#Vegas odds for seeds 8 through 16 in each region

East=[.004, .012, .004, .017, .001, .0004, .0002, .0001, .000001]
West=[.009, .004, .012, .016, .0005, .002, .0006, .0001, .000004]
Southwest=[.024, .029, .014, .0003, .01, .0004, .0002, .0002, .00002]
Southeast=[.01, .012, .039, .064, .046, .001, .0003, .00009]

#step through each of the possible pairs of teams from different regions that
#could represent in the final 4
for i in range(0,8):
     for j in range(0,8):

print psum


  1. The sum of the seeds is 25... freakishly high.

  2. And the square root of the mean of the squares is over 7... a record unlikely to be matched in our lifetimes.

    8 and 11 vs 8 and 8, I think, is a big difference.


  3. @Jonathan: I should preface this by saying that I am definitely definitely no where close to being a statistics expert. So feel free to take this with a grain of salt. I agree that these statistical representations, in comparison to previous years, help further the argument that this year's tourney is an anomaly. That said, I think we have to be careful not to give meaning to the seed numbers that isn't there. The seeding isn't a ratio-scale measure (or, I would argue, even an interval scale), meaning all we can say is that a 1 seed is higher than a 2 seed. They are ordinal measurements. We can't say that it's twice as high (or anything else). So I'm not sure how informative things like the standard deviation will be.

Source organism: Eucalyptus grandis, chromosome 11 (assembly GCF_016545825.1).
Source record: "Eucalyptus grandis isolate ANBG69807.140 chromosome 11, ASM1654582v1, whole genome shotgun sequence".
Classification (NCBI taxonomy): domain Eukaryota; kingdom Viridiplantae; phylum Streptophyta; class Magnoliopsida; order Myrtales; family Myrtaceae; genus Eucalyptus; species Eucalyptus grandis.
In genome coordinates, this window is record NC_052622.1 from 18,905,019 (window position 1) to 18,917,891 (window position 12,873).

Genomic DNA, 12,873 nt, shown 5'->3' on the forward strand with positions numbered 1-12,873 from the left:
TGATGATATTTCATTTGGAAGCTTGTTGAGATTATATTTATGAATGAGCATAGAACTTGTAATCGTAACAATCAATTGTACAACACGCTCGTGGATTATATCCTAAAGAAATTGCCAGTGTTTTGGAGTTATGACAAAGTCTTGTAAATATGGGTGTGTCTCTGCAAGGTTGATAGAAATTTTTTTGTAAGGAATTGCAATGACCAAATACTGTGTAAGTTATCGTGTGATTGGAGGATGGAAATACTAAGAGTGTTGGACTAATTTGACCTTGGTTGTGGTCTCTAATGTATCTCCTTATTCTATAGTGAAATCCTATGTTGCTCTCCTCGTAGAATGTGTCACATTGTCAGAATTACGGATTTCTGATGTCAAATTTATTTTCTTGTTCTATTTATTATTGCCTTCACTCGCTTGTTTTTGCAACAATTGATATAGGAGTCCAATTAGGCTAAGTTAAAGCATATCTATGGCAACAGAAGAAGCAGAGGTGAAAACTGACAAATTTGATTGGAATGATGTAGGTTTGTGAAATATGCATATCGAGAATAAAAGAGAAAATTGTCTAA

As for an 11 seed being more of a surprise than an 8 seed, I also don't see this as a forgone conclusion. Nate Silver at 538.com said it better than I, though.

  4. And a less statistical argument for an 11 seed potentially having a better shot than an 8 seed, consider the case where there are just a few great teams and then lots of good teams (the Women's tournament might be a good example of this). For simplicity sake, let's say the #1 seeds are the great teams. An 8 seed team will have to play this great team in the 2nd round of the tournament (unless the #1 seed loses its first game, which has never happened). An 11 seed wouldn't have to play this team until the regional finals (the 4th game). More opportunities for the #1 seed to get unlucky and get knocked off by another team (although it's worth noting that VCU did beat the #1 seed Kansas this year).